Because replacement vessels are used so heavily in dialysis and are subject to failure, they are often made out of Teflon. But Teflon blood vessels are much more susceptible to infection, which is why Niklason’s team wanted to replace them with bioengineered vessels that are, basically, human tissue. To grow the new blood vessels, Niklason and collaborators place human vascular cells on a vessel-shaped scaffold, and then the tissue grows into the shape of a vessel inside of a specialized bioreactor.
After developing their first successful blood vessel in the lab in 1997, her lab spent the next 15 years refining the technology. This culminated in the first patients being implanted with the laboratory-grown vessels in 2012. Three and a half years later, the first two dialysis patients are still successfully using the same replacement vessels grown using Niklason’s technology.
In all, a total of 60 dialysis patients in the United States and Europe have now received the engineered blood vessels, and an additional 175 patients will receive the vessels as part of the Phase 3 clinical trials. The vessel has proven to be mechanically strong, significantly lowering both the failure rate and infection rate.
Building on the success of engineered blood vessels, Niklason has also turned her eyes to growing new lungs in the laboratory.
During her training as an anesthesiologist, Niklason specialized in intensive care unit medicine, and she worked with many patients with organ failure, including lung patients who are on ventilators because they cannot breathe on their own.
“There are a few tissues in the body that don’t repair themselves very well after they have been injured, and lung tissue is one of them,” she says. What’s more, lung transplantation does not have a high success rate, so her idea is to grow new lungs in the lab.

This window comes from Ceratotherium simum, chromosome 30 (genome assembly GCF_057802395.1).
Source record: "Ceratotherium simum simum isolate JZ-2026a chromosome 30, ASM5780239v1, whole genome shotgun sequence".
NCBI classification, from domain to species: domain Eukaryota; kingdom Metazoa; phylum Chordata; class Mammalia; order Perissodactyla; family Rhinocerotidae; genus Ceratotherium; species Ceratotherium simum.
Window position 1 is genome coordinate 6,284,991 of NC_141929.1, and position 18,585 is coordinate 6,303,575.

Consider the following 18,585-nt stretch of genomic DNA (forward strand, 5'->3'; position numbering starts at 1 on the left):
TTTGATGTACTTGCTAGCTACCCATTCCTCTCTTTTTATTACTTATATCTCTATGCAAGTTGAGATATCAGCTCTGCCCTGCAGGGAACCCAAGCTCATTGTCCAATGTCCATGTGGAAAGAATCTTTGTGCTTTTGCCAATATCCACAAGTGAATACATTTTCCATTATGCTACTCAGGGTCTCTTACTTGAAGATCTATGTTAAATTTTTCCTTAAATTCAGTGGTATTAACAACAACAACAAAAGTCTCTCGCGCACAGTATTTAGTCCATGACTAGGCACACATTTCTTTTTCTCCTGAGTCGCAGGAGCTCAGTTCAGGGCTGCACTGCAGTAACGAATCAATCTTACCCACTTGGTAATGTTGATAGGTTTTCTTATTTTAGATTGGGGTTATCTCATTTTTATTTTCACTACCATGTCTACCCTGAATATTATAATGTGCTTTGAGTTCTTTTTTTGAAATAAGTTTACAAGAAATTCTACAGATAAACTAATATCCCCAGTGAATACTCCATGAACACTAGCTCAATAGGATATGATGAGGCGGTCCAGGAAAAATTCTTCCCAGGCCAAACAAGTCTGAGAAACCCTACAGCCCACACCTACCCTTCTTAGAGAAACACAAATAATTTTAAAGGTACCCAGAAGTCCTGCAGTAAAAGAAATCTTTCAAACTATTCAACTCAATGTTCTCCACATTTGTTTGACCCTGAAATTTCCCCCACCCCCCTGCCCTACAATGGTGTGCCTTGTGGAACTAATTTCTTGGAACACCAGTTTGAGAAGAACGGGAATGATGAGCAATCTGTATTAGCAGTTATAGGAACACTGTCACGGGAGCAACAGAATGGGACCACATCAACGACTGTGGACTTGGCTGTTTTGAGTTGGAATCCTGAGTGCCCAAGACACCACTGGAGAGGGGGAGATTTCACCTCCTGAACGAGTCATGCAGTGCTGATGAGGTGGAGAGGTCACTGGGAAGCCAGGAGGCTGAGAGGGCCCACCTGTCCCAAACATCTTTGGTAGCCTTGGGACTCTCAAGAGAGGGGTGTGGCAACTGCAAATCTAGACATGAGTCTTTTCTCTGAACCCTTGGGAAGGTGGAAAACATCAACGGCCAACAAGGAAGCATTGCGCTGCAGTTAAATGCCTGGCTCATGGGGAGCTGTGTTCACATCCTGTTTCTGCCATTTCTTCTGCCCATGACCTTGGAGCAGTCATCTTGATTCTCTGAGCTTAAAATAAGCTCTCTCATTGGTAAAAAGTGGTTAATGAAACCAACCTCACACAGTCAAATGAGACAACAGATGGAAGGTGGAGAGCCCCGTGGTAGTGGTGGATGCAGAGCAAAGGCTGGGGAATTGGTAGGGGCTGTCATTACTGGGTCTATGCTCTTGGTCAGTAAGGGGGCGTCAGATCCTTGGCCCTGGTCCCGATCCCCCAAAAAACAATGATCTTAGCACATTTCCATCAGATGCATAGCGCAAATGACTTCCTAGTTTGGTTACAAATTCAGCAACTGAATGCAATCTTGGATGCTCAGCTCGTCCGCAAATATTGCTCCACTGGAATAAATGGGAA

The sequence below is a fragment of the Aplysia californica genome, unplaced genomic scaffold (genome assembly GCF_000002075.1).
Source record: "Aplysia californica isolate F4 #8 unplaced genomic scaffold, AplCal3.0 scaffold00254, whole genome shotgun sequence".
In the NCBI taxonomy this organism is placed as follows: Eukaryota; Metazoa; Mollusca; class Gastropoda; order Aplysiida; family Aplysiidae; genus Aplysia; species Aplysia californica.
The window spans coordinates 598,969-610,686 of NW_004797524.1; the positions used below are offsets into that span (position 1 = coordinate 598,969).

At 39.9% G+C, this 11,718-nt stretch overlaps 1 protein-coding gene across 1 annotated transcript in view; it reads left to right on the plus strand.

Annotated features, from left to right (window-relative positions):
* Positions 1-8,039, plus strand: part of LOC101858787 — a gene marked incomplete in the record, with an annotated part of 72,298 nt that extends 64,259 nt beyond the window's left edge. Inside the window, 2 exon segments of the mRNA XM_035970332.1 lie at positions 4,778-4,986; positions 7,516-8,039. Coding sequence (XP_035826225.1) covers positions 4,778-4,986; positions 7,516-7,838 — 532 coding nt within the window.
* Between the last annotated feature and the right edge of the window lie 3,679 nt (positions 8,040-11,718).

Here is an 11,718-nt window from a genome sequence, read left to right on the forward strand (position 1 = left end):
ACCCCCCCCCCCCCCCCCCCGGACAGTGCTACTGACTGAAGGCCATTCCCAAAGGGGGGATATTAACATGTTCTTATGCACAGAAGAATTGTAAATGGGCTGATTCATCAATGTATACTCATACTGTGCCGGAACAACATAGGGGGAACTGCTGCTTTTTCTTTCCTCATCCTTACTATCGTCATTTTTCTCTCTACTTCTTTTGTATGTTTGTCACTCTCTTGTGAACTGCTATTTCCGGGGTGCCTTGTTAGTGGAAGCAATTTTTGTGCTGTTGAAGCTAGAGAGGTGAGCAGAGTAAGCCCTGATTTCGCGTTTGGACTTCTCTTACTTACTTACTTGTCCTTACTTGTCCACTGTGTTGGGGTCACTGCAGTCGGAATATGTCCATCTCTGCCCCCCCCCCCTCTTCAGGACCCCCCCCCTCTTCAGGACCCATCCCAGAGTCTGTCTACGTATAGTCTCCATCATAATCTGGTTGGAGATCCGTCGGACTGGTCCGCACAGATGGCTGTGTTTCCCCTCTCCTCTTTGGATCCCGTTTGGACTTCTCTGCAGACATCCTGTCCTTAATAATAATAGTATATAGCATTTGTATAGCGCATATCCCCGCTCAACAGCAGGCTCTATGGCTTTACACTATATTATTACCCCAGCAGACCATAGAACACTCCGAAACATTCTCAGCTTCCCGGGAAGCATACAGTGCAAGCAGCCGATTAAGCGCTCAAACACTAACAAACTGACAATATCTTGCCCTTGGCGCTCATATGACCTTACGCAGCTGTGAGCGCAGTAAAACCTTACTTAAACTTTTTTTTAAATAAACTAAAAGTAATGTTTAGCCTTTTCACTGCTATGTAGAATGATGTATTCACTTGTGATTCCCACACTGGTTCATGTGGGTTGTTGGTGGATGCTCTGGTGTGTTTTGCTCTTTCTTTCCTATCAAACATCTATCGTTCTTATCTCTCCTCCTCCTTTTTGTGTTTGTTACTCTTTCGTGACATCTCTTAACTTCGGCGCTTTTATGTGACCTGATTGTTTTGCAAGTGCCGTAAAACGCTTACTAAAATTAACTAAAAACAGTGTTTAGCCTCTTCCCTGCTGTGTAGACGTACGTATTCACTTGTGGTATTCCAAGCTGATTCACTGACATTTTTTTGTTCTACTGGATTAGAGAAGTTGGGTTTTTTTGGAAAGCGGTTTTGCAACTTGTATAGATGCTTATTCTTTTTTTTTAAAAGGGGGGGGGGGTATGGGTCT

Lungs are mostly air, but they are made up of air sacs, and the surface area of these sacs is about as big as a tennis court. “So you might say we’ve got a tennis court inside our chests,” she said.
To grow this vital organ, Niklason’s team washes cells out of a lung—in this case the lung of an animal. Then they take the remaining protein scaffold and repopulate it with lung cells taken from the patient. This research is in the early stages, but it shows great promise.
In the meantime, Niklason started a company, Humacyte, in 2004, to move the engineered blood vessels forward. She has partnered with AlloSource, a tissue procurement organization run by Tom Cycyota, a 1980 LAS alumnus in biology who received the LAS Alumni Humanitarian Award last year. (Niklason didn’t know about the Illinois connection until after they started talking about collaborating.)
With engineered blood vessels showing so much success for dialysis patients, Niklason sees many other possible uses for replacing tubular tissues in the body, such as the windpipe or esophagus in cancer patients.
When Niklason started this work in the 1990s, she says, “There was a tremendous amount of irrational exuberance about tissue engineering. People were saying we’re going to grow a new arm in 10 years, and it’s all going to be fabulous.”
When that didn’t happen, the 2000s saw a wave of pessimism, but work such as Niklason’s has ushered in a new period of cautious optimism.
As she put it, “We are on the cusp of what I think is going to be a permanent change in medicine.”